A recent news story reported on the latest measurement of Saturn’s rotation rate–10h 33m 38s, plus or minus a minute or two.1 This is significantly shorter than what is found in most astronomy textbooks. You may think: How could it be difficult to measure a planet’s rotation rate? All you have to do is look for features on a planet’s surface and time how long it takes for them to go around. That is the sort of technique used to measure the rotation rate of a planet with a visible solid surface, such as Mars. But many of the planets don’t have a visible solid surface. For instance, Venus is perpetually surrounded by thick clouds that block our view of its surface. However, radar can easily penetrate those clouds to bounce off Venus’s solid surface, so we’ve known the rotation rate of Venus for a half century.
But Saturn, like the other three Jovian, or gas giant, planets are even more difficult. The Jovian planets (Jupiter, Saturn, Uranus, and Neptune) are made primarily of hydrogen. Hydrogen is typically a gas, so the Jovian planets have extensive atmospheres made mostly of hydrogen. These atmospheres are a couple hundred kilometers thick, below which the extremely high pressure gradually transitions the hydrogen into liquid. Therefore, most of the bulk of the Jovian planets is made of liquid hydrogen. Near their centers, the Jovian planets almost certainly have cores made of rock surrounded by various types of ice.
All we see of the Jovian planets, including Saturn, is the tops of their atmospheres.
All we see of the Jovian planets, including Saturn, is the tops of their atmospheres. But their atmospheres are marked by many spots of various sizes and colors. So, astronomers easily can measure the rate at which these spots spin around the planet, yielding the rotation rate. Except that the measured rotation rate depends on the latitude. It takes 10h 14m for spots on Saturn’s equator to rotate and 10h 38m to rotate at Saturn’s high latitudes. How can this be? There are winds at high altitude that move the clouds at different rates at different latitudes. Such differential rotation is common in planetary atmospheres. Even on the earth, the high-altitude winds are different at different latitudes. And the sun, which is gaseous throughout, exhibits differential rotation.
Will the Real Rotation Rate Turn Up?
Still, there must be some rotation rate that the bulk of the planet has. Saturn has a strong magnetic field that probably is generated deep in its interior, just like the earth’s magnetic field is. As Saturn rotates, its magnetic field rotates with it. Therefore, instruments aboard the Voyager spacecraft almost four decades ago measured the rate of rotation of this field during their flyby missions (1980–1981). The Voyager probe data yielded a rotation rate for the deep interior of Saturn of 10h 39m 24s. This remained the definitive rotation period of Saturn for more than two decades. But then came the Cassini spacecraft that orbited Saturn for several years. Similar measurements resulted in a rotation rate of 10h 46m, about six minutes longer. This made no sense, for no one believes that the rotation rate of Saturn could change so fast.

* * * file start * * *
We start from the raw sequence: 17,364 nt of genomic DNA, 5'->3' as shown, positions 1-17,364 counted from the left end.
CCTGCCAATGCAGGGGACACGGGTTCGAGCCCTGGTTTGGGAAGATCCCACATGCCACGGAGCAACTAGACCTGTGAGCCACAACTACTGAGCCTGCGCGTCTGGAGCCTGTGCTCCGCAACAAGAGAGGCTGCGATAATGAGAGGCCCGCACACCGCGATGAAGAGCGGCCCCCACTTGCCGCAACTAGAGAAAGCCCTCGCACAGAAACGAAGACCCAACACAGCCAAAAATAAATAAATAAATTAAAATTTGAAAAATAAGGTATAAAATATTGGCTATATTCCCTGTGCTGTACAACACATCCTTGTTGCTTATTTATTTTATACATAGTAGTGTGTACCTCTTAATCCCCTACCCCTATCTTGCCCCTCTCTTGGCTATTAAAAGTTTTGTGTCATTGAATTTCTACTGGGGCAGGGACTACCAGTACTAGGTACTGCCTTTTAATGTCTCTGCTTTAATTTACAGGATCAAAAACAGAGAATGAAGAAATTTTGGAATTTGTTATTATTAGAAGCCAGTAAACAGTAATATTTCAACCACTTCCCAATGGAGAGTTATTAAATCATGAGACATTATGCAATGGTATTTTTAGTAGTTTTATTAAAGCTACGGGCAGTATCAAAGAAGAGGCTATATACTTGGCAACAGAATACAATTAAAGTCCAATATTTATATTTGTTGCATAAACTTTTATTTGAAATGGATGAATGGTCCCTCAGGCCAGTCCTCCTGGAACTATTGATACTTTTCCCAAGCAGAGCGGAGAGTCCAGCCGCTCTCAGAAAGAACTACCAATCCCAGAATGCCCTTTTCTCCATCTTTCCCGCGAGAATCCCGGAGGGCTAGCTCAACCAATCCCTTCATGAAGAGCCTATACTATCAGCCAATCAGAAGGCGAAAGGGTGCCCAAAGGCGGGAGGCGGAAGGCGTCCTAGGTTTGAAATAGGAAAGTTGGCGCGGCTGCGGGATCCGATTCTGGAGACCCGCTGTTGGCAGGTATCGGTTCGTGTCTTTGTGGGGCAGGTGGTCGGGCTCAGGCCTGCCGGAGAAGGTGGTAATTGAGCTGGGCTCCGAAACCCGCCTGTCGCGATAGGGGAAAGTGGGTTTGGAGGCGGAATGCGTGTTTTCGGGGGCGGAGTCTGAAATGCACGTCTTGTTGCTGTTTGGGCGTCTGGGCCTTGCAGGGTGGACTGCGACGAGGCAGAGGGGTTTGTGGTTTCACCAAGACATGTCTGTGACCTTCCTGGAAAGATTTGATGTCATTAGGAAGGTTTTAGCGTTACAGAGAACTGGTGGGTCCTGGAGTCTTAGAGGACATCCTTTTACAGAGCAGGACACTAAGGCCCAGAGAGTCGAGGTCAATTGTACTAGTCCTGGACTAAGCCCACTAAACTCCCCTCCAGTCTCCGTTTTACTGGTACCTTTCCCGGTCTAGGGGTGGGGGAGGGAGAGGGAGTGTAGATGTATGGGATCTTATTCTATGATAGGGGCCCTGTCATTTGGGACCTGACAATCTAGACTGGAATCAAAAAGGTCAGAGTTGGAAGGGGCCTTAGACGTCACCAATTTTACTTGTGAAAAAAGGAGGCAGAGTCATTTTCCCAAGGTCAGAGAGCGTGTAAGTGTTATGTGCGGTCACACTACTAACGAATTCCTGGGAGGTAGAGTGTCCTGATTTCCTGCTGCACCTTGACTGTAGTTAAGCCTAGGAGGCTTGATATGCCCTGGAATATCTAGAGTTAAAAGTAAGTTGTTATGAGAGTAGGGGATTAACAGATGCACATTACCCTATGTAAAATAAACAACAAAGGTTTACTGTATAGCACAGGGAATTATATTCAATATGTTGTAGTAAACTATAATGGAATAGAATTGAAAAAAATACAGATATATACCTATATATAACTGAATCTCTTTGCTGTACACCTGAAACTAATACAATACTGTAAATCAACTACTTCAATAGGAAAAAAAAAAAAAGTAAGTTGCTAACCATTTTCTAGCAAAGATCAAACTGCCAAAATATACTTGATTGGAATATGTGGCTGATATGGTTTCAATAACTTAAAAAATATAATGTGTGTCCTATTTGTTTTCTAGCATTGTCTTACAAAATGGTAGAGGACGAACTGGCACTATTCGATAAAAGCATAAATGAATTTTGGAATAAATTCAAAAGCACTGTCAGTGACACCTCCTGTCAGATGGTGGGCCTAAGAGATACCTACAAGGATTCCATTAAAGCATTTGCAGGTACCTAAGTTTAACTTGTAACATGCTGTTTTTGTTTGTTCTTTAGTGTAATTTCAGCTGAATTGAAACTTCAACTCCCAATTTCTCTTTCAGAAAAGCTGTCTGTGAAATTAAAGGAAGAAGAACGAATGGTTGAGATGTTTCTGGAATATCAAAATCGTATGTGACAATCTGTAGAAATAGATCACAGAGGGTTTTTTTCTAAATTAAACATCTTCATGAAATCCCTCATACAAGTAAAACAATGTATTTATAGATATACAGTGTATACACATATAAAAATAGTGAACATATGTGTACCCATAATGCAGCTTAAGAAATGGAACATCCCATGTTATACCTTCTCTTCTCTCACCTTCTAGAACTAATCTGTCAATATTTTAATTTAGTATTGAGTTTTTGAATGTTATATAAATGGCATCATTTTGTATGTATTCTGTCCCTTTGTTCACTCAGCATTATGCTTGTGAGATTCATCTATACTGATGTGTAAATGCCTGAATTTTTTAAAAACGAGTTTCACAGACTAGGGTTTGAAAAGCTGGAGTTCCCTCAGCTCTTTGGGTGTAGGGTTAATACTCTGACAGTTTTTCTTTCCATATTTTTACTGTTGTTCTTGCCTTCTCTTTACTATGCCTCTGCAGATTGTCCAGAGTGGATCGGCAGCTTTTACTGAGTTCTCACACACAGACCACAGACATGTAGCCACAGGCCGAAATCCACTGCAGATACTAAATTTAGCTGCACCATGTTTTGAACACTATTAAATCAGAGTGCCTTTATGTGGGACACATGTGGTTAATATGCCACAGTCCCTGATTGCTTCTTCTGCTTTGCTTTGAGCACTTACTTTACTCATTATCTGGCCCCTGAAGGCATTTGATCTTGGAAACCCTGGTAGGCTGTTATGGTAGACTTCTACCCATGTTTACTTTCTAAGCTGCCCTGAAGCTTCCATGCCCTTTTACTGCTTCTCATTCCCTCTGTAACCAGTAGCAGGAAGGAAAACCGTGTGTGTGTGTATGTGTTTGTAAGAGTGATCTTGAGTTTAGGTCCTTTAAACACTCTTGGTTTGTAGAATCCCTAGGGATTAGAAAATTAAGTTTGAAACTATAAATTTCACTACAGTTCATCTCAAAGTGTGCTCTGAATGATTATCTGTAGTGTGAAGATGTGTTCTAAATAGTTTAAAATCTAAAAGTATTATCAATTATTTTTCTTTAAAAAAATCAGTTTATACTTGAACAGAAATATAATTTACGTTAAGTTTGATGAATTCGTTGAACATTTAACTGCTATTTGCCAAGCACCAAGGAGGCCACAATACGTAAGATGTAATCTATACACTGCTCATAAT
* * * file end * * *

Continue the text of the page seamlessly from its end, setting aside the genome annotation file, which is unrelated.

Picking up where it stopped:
Hence, the necessity to take a new approach in measuring the rotation rate of Saturn. The recent study examined waves in the C Ring, a faint inner ring of Saturn. The data came from many very detailed images of the C Ring taken over several years by the Cassini probe (2004–2017). The waves are believed to be stirred up by seismic activity deep inside Saturn. It is a complicated mechanism that stirs up the waves. Furthermore, the waves are sensitive to Saturn’s rotation rate. The new study modeled the physics involved in producing the observed waves in the C Ring to derive the rotation rate.
Perhaps the dissimilar rotation rates of Saturn are evidence of Saturn’s extreme youth.
So, which rotation rate of Saturn is correct? Probably none of them. I’m most leery of the latest one because it appears to be the most model-dependent of the lot. At least the others seem to be rather straightforward. For such a fluid body as Saturn, “the rotation rate” ought to be some sort of average of the rate of spin for the entire planet, but how does one measure that? The spin of the magnetic field probably comes closest to that. But how can one explain the dramatic change in that rotation rate in a little more than 20–30 years? It probably indicates some very dynamic changes taking place deep inside of Saturn, with perhaps the core spinning at a different rate than the rest of the planet. For instance, suppose that Saturn’s core were spinning faster than much of the rest of the planet: frictional losses would slow the core’s spin while speeding up the rotation rate of layers above. But this cannot go on forever, for frictional losses eventually will result in a nearly single rotation rate. How long would this take? That isn’t known, but it certainly would take far less than the supposed billions-of-years age of Saturn. Perhaps the dissimilar rotation rates of Saturn are evidence of Saturn’s extreme youth.